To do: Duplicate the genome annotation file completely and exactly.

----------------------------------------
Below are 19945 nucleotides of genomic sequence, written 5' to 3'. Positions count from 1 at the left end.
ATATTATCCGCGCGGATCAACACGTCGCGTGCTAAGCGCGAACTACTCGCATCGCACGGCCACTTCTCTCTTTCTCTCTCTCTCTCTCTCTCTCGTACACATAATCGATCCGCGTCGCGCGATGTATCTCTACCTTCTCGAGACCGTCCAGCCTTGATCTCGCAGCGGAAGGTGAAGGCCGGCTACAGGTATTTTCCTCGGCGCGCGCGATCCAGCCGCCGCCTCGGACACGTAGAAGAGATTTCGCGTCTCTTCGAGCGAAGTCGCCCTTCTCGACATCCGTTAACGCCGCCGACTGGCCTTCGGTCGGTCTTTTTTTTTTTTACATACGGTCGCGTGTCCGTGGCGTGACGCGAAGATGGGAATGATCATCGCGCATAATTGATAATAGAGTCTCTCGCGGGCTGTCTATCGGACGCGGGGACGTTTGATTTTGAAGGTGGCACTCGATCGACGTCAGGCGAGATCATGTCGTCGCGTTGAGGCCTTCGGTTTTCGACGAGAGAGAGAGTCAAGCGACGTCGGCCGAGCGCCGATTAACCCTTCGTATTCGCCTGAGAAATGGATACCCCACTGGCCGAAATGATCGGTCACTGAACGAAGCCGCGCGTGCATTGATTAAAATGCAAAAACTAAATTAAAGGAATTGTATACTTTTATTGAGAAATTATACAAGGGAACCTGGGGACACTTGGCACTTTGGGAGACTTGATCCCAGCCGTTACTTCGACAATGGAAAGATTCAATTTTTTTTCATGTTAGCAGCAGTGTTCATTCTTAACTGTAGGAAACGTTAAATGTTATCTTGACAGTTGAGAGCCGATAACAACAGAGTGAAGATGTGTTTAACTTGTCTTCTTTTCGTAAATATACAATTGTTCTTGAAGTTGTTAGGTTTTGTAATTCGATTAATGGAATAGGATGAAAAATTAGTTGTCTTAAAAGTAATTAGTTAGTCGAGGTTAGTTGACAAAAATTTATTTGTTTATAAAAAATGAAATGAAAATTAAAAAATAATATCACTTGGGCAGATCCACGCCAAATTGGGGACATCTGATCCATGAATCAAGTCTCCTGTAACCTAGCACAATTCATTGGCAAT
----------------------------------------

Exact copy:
Below are 19945 nucleotides of genomic sequence, written 5' to 3'. Positions count from 1 at the left end.
ATATTATCCGCGCGGATCAACACGTCGCGTGCTAAGCGCGAACTACTCGCATCGCACGGCCACTTCTCTCTTTCTCTCTCTCTCTCTCTCTCTCGTACACATAATCGATCCGCGTCGCGCGATGTATCTCTACCTTCTCGAGACCGTCCAGCCTTGATCTCGCAGCGGAAGGTGAAGGCCGGCTACAGGTATTTTCCTCGGCGCGCGCGATCCAGCCGCCGCCTCGGACACGTAGAAGAGATTTCGCGTCTCTTCGAGCGAAGTCGCCCTTCTCGACATCCGTTAACGCCGCCGACTGGCCTTCGGTCGGTCTTTTTTTTTTTTACATACGGTCGCGTGTCCGTGGCGTGACGCGAAGATGGGAATGATCATCGCGCATAATTGATAATAGAGTCTCTCGCGGGCTGTCTATCGGACGCGGGGACGTTTGATTTTGAAGGTGGCACTCGATCGACGTCAGGCGAGATCATGTCGTCGCGTTGAGGCCTTCGGTTTTCGACGAGAGAGAGAGTCAAGCGACGTCGGCCGAGCGCCGATTAACCCTTCGTATTCGCCTGAGAAATGGATACCCCACTGGCCGAAATGATCGGTCACTGAACGAAGCCGCGCGTGCATTGATTAAAATGCAAAAACTAAATTAAAGGAATTGTATACTTTTATTGAGAAATTATACAAGGGAACCTGGGGACACTTGGCACTTTGGGAGACTTGATCCCAGCCGTTACTTCGACAATGGAAAGATTCAATTTTTTTTCATGTTAGCAGCAGTGTTCATTCTTAACTGTAGGAAACGTTAAATGTTATCTTGACAGTTGAGAGCCGATAACAACAGAGTGAAGATGTGTTTAACTTGTCTTCTTTTCGTAAATATACAATTGTTCTTGAAGTTGTTAGGTTTTGTAATTCGATTAATGGAATAGGATGAAAAATTAGTTGTCTTAAAAGTAATTAGTTAGTCGAGGTTAGTTGACAAAAATTTATTTGTTTATAAAAAATGAAATGAAAATTAAAAAATAATATCACTTGGGCAGATCCACGCCAAATTGGGGACATCTGATCCATGAATCAAGTCTCCTGTAACCTAGCACAATTCATTGGCAAT